The occasion was a drag show fundraiser to help the school’s history quiz bowl team attend a competition in Washington, D.C. The fundraiser was a student idea, the school’s principal said, and was successful. The quiz bowl team will head to D.C. next week.

“It was a fun thing,” the senior at MCAA said, although it’s hard for her to remember it that way now.

Because now, in the shadow of an Alabama election, she said that the fun event has been “weaponized” in a television advertisement by Tim James, a Republican candidate for governor. The advertisement, which incorrectly labels MCAA as “the first transgender public school in the South,” includes images of the fundraiser the senior had worked to make a success. The images showed staff and students, including the senior, their faces visible.

https://www.wate.com/news/student-mother-object-to-her-photo-appearing-in-alabama-political-ad/
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Tim James is using pictures of minor students in his ads without their permission? Um, I believe that's against the law...even Alabama law.

Mosque in Henrico vandalized during Ramadan

The Henrico County Police Department is investigating vandalism that occurred in Glen Allen at the West End Islamic Center — in the middle of Ramadan.

Ramadan is a month of fasting, prayer, community and reflection for the Muslim faithful. The West End Islamic Center said, “it is with great sadness that in just six months, the West End Islamic Center has experienced two incidents of vandalism.”

“We feel compelled to speak out against these expressions of hatred,” WEIC said in a Facebook post. “An attack on any house of worship certainly feels like an assault on the community.”

According to police, officers were called to the mosque at around 4:45 p.m. Saturday afternoon. When they arrived, officers spoke to a representative who said they believe a group of people entered the building between 3:30 and 4:30 p.m. Saturday.

https://www.wric.com/news/local-news/henrico-county/mosque-in-henrico-vandalized-during-ramadan-islamic-faithful-speak-out-against-expressions-of-hatred/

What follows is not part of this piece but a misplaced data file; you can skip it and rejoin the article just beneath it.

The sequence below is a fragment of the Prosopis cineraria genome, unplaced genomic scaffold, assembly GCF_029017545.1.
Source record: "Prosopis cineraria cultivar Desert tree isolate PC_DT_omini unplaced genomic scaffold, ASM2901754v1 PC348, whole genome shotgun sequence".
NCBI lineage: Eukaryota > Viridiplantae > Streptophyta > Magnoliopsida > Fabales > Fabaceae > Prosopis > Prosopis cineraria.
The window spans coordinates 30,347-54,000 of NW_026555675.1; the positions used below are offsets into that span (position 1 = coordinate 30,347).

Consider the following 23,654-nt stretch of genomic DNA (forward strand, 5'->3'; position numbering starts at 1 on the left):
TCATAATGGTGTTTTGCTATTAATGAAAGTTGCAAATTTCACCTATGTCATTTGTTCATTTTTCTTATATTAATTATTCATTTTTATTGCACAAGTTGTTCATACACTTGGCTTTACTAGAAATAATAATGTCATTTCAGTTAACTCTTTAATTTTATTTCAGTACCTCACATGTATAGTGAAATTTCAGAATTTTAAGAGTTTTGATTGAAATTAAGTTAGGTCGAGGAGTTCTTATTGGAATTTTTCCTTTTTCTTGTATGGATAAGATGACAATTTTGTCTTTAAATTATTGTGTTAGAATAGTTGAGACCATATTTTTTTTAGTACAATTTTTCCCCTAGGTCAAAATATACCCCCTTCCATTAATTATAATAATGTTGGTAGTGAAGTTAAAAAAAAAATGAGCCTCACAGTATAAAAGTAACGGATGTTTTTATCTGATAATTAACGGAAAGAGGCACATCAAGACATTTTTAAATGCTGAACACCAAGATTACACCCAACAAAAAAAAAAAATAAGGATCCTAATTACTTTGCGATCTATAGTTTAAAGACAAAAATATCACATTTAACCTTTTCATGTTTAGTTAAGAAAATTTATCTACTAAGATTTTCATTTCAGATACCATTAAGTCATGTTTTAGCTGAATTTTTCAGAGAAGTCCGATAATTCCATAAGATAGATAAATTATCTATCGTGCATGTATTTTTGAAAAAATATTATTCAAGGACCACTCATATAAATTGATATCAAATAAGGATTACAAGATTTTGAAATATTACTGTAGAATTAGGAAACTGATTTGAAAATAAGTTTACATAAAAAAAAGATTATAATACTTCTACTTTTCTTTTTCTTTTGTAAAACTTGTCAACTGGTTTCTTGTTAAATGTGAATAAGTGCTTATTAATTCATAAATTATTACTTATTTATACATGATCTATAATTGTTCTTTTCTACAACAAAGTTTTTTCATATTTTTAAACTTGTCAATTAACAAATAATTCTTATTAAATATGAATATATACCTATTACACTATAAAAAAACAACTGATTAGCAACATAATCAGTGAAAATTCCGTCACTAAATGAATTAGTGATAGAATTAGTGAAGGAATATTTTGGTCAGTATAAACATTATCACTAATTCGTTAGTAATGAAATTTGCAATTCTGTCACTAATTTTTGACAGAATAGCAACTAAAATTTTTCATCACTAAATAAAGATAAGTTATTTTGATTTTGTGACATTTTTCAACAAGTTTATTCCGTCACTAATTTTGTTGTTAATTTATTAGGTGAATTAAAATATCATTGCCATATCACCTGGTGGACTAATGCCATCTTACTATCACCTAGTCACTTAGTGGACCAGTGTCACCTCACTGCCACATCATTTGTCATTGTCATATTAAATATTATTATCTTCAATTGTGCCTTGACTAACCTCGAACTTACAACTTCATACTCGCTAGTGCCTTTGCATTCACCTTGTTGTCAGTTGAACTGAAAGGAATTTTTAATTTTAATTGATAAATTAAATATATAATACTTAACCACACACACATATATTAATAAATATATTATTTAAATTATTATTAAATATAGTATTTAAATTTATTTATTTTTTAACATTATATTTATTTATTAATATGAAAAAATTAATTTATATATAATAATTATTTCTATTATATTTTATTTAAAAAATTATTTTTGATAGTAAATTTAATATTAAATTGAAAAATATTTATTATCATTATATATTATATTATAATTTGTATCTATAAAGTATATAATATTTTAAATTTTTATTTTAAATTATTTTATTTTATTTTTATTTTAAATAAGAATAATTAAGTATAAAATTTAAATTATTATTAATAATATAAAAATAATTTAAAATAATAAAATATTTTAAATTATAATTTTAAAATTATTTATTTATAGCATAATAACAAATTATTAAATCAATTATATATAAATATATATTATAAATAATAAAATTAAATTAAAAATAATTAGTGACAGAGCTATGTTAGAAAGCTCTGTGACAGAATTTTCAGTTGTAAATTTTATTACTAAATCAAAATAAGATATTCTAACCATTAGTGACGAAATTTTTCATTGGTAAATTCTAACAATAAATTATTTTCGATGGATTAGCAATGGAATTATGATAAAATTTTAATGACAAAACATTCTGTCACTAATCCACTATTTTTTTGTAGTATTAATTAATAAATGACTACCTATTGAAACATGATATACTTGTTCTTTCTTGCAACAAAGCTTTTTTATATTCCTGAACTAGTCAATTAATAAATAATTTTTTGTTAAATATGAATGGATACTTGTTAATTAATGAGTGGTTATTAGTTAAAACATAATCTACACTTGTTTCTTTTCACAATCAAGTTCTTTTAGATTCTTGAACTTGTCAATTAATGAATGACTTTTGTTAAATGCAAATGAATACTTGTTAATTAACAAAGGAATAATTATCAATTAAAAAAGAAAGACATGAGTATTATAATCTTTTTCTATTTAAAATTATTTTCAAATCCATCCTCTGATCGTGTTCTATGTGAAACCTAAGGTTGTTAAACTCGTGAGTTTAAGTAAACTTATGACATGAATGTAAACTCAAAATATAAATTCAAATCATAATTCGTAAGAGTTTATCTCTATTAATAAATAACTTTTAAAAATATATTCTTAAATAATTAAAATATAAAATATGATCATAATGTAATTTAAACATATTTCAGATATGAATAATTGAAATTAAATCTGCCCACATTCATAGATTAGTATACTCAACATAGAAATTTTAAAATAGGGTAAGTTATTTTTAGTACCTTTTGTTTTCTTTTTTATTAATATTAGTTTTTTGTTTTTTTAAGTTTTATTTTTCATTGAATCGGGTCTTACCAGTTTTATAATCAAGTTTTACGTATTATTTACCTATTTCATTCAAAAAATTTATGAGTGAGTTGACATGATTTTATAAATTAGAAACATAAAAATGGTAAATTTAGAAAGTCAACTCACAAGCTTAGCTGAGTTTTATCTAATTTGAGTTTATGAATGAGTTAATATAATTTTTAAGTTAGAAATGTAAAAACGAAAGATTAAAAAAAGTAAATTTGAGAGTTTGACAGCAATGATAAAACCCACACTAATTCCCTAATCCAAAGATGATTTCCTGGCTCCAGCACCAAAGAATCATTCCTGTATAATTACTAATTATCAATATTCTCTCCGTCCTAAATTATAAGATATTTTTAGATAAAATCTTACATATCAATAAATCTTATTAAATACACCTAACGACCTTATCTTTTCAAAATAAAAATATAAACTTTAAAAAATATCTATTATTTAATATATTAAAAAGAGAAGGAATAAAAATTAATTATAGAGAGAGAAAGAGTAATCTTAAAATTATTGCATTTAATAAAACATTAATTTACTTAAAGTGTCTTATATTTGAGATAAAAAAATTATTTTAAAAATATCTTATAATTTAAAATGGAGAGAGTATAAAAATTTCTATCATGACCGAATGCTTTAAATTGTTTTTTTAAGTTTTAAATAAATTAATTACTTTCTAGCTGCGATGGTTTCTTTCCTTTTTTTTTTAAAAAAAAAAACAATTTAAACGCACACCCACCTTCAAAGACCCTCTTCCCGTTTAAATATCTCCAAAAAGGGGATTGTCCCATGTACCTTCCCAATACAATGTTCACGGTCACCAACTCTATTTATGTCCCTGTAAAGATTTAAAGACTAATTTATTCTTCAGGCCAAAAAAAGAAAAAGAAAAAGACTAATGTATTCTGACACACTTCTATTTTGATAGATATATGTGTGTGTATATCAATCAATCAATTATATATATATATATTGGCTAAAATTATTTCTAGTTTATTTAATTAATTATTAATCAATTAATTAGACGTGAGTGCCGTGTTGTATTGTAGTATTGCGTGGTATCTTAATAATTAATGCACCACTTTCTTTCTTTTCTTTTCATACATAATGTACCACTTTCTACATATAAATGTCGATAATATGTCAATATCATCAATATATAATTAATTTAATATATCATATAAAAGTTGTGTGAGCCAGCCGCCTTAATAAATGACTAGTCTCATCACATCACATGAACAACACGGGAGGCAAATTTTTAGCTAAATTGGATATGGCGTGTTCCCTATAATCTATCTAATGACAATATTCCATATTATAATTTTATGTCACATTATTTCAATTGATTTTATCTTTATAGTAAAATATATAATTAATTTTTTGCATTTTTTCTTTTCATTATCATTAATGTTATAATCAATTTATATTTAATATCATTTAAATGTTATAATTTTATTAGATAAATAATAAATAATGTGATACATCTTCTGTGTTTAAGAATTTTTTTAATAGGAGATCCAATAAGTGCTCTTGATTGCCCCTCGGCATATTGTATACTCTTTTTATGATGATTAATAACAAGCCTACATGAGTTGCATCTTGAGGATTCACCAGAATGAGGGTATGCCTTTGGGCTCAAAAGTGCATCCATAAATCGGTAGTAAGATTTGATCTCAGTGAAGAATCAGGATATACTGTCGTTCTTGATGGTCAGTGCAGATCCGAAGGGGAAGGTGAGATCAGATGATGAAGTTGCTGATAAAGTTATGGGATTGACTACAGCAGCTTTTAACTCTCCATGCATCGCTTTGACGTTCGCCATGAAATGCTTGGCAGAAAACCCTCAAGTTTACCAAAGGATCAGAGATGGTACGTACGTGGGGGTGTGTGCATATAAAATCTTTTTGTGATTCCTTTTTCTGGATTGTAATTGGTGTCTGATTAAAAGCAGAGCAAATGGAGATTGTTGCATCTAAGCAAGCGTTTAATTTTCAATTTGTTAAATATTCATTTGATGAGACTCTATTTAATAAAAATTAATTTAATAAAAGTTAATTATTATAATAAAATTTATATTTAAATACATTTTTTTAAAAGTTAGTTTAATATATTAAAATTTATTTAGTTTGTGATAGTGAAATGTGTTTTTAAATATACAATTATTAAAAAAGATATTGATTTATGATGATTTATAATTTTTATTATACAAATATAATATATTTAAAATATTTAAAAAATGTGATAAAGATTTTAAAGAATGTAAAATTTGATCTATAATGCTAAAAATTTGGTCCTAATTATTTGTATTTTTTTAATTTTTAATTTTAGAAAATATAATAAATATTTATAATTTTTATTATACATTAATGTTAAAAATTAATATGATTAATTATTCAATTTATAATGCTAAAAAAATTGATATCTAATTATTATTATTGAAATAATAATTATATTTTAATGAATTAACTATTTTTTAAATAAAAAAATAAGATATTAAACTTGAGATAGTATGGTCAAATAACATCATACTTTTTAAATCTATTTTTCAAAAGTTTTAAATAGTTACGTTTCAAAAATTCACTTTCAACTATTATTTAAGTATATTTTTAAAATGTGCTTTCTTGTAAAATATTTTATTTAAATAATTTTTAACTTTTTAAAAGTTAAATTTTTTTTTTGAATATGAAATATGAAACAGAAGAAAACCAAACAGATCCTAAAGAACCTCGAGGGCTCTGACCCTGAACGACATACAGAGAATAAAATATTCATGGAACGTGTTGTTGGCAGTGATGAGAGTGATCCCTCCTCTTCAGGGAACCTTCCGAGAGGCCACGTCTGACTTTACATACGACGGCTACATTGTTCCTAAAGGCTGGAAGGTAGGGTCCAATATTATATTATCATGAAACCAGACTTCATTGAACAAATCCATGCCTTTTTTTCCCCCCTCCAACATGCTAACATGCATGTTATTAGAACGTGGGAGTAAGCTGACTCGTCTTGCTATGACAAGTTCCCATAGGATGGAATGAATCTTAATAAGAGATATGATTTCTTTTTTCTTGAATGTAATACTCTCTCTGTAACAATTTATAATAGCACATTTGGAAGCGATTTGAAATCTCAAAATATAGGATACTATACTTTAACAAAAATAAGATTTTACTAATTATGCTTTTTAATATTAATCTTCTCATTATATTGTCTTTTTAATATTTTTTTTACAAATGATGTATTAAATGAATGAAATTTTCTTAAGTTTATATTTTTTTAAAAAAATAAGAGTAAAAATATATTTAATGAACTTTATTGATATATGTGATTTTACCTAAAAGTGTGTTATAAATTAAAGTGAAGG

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File under "People are shitty" department

Follow up: Woman who said deputy coerced her into baptism found dead

The woman suing Hamilton County sheriff’s deputies over an alleged coerced baptism is dead.

Shandle Marie Riley, 42, was found dead at a home in Soddy-Daisy Wednesday.

Riley made headlines in 2019 after claiming deputies baptized her in Soddy Lake after a traffic stop.

“I think the history of it in the media will show that a baptism by a police officer in the line of duty, in exchange for leniency in a criminal case is beyond the pale,” said Robin Flores, Riley’s attorney.

The Tennessee Bureau of Investigation said Riley was found dead at a residence in Soddy-Daisy.

“All I can tell you is that I learned late last night, or late yesterday afternoon, that she had apparently been found deceased,” Flores said.

Riley is one of several people suing Hamilton County Deputy Daniel Wilkey.

She claimed he stripped down to his underwear and baptized her in Soddy Lake after a traffic stop, offering a citation instead of an arrest if she agreed.

https://www.wvlt.tv/2022/04/18/woman-who-said-deputy-coerced-her-into-baptism-found-dead/